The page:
Part 30 of my series of Iron Maiden reviews!
IRON MAIDEN – Eddie’s Archive (2002, limited edition)
Eddie’s Archive was released simultaneously with another (!) greatest hits compilation called Edward The Great. We’ll talk about that one next. This is the real meat of it all!
This box set defines limited edition. I’m not sure how many copies were made, but the first printing with blue inlay was sold out nearly immediately. That’s the version I have. It was soon reissued with a red inlay to differentiate it, but even it is long out of print.
Inside you will find three individually packaged jewel cases, each containing 2 CDs for a total of 6 discs. These three “double albums” (for lack of a better term) are:
Beast Over Hammersmith
Best of the B’Sides
The main reason to buy this set are the first two albums, BBC Archives and Beast Over Hammersmith. To me, the Best of the B’Sides only scratches the surface of the treasures to be found on the numerous Iron Maiden singles and EP’s. And as loyal LeBrain readers know, I’ve talked about ’em all.
BBC Archives contains numerous goodies. It starts off with a rare four song session by an ealy version of Maiden featuring Doug Sampson (drums) and Tony Parsons (guitar). Listening to “Sanctuary” as an example, you can tell it’s a guitar player you’re not familiar with. This is Parsons’ only recording with Maiden, but “Sanctuary” was previously released on the very rare NWOBHM compilation that Lars Ulrich put together. I love the pure fire and raw youth of these early recordings. “Transylvania” feels very different from its album incarnation. You can tell it’s a different drummer. And of course since it is the BBC, they are expertly recorded.
From there it’s a scorching ’82 set with Dickinson at Reading. Then back to 1980 for a Di’Anno Reading set, and finally to 1988 for a Seventh Tour of a Seventh Tour (Donington) recording. All of these are pure smoke and it’s great to hear Bruce in peak voice. Unfortunately, on this album alone, you will hear “Iron Maiden” four times! It is what it is. You wouldn’t want them to leave any tracks out, would you?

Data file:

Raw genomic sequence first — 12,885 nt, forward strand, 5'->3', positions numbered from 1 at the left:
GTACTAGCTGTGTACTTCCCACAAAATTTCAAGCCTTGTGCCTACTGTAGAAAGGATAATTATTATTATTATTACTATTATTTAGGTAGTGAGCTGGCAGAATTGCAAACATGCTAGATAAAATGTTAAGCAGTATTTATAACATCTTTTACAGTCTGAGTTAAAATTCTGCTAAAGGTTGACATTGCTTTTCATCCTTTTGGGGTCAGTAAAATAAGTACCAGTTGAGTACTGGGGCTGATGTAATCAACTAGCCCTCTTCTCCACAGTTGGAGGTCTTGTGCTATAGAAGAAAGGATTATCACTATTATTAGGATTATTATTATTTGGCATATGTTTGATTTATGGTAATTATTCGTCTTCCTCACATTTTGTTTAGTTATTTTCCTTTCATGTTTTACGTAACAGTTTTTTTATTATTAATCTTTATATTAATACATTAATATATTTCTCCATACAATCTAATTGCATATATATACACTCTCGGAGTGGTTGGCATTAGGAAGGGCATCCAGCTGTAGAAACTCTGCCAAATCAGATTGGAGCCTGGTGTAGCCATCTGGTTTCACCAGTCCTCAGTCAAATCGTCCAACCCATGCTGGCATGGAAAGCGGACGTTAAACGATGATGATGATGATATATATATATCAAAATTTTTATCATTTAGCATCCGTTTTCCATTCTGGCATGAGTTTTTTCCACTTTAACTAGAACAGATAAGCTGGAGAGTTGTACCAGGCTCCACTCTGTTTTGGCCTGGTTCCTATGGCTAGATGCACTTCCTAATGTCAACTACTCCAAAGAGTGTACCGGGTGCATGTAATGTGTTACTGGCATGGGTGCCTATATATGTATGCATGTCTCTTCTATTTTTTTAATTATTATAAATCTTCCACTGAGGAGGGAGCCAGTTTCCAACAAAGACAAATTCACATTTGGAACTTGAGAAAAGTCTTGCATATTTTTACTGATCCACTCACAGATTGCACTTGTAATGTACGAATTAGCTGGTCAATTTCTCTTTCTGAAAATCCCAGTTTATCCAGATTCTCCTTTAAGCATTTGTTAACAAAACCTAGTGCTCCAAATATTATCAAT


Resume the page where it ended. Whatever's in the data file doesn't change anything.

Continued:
Next disc has the ’82 Hammersmith show. A couple tracks from these were issued as B-sides on the “Run To The Hills” single from Rock In Rio. Anyway, like the BBC discs, this is pure smoke. It is a pleasure to finally have a full concert with Clive Burr on drums and Bruce in top form. Of course you will hear “Iron Maiden” and numerous others again. With a box set of this nature it’s inevitable. If you’re a Maiden fan, you don’t care. Do you?
Finally, the B’Sides. Everything here has been made available before on singles. There is nothing truly “unreleased” here as far as Maiden goes. There’s also nothing that is previously unreleased on CD unfortunately, like Maiden Japan or “I Live My Way” from the “Man On The Edge” 12″ single. For me, these discs are more just a “best of”. There are some cool tracks here such as the Montrose cover “I’ve Got The Fire”. (Maiden chose Dickinson’s version rather than Di’Anno’s, which is fine.) Other highlights include the pop metal goodness of “That Girl” and “Reach Out”, as well as originals such as “Burning Ambition” and “Invasion”. The covers that Maiden selects are mostly obscure enough (Nektar? Marshall Fury?) that they may as well be originals.
Then you get some of Maiden’s little-known jokey material: “Sheriff of Huddersfield” for example. I’m not sure how well it works as an overall listen. I prefer the singles in their original context, personally. As I mentioned, this is far from a complete set, and you can argue all you like for what you would have included. Certainly you can make solid arguments in favour of the Thin Lizzy cover “Massacre” or the rare “I Live My Way”.
Each CD jewel case features its own extensive booklet with photos, Derek Riggs cover art, and liner notes, with the exception of Beast Over Hammersmith. That one contains a booklet which is a reproduction of the original tour programme! Works for me! Otherwise, there is no book for the box set itself.
What you do get includes a neat scroll with the Iron Maiden family tree on it, wrapped inside a metal ring. (I’m sure this family tree is loaded with errors like the previous one included inside A Real Dead One, I’ve never bothered to check.) You also get this cool shot glass with Eddie’s face in the bottom. A cool treat. The box itself is a shiny tin masterpiece. It snaps shut securely and it is very detailed and cool looking.
What are you willing to pay for this set? That’s entirely up to you, but if you don’t have it, expect to pay through the teeth. Personally, to me it’s all about the music. Decide how much you’re willing to pay for approximately four discs of previously unreleased Maiden and purchase accordingly.
For me? 4/5 stars!